Albumin from bovine serum has been used as a test compound for detecting the weaker, distal chromatin co-associations by using enhanced 4C (e4C, enhanced chromosome conformation capture on chip) technique.
Bovine serum albumin also referred to as BSA or Fraction V is a protein isolated from cows. BSA can block vacant binding sites in enzyme-linked immunosorbent assay (ELISA) in both poly-l-lysine (PLL)-treated as well as non-treated microwells. It can also trigger insulin dependent diabetes mellitus in humans.
Certain conformational and primary-sequence epitopes of BSA are suspected allergens in human beef and milk allergies.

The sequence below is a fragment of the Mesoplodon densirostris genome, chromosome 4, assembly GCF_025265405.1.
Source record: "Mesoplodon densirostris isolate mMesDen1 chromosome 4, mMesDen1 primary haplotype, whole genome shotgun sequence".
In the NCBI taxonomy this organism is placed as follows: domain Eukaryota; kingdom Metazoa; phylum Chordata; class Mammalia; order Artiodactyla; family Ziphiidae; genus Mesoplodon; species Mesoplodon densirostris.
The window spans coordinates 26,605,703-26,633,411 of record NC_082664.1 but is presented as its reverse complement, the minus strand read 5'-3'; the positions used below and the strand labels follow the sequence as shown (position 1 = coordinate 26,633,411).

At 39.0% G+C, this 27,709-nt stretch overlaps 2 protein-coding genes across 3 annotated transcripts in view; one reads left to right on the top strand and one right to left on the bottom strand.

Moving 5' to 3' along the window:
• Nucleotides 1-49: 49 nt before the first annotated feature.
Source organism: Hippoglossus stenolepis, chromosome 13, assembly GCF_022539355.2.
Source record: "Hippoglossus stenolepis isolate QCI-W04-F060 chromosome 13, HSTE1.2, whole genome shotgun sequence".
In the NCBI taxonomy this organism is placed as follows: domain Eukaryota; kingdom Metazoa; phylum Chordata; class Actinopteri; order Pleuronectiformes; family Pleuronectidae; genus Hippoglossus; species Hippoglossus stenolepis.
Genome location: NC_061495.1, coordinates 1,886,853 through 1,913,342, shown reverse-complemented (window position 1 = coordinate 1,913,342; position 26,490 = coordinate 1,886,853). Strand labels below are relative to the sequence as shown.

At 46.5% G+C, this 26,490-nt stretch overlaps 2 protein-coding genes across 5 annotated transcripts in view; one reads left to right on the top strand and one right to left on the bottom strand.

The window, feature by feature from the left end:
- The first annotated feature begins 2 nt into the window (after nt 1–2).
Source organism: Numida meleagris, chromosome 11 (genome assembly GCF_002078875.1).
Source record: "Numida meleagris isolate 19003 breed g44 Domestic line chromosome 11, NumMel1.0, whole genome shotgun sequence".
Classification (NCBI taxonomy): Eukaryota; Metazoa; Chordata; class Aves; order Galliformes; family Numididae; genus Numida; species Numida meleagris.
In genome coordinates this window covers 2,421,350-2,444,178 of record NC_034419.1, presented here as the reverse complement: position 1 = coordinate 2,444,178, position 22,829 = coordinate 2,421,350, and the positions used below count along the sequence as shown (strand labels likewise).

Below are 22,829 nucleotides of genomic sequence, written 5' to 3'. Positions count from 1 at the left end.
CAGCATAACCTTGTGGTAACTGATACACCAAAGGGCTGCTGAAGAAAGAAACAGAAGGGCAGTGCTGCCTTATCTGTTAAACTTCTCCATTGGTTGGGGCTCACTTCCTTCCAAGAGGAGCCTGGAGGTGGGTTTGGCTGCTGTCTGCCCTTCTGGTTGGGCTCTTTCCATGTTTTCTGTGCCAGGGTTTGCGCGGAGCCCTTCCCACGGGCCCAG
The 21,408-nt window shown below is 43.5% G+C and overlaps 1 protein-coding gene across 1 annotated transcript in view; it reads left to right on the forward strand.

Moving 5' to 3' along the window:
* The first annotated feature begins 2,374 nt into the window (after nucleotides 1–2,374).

By a modified Cohn procedure, using cold ethanol, pH and low temperature precipitation.
Serum albumin may be referred to as Fraction V. This naming convention is taken from the original Cohn method of fractionating serum proteins using cold ethanol precipitation. Serum albumin was found in the fifth ethanol fraction using Cohn′s method. Since then, the term "Fraction V" has been used by some to describe serum albumin regardless of the method of preparation. Others have used this term to describe serum albumin purified by ethanol fractionation methods that have been highly modified since the original Cohn method was described. Sigma-Aldrich manufactures and distributes serum albumins purified from a variety of primary methods including the true Cohn fractionation method, modified ethanol fractionation methods, heat shock and chromatography. Additional purification steps may include crystallization or charcoal filtration.
Sales restrictions may apply
As chiral complexing agent in the resolution of dansyl DL amino acids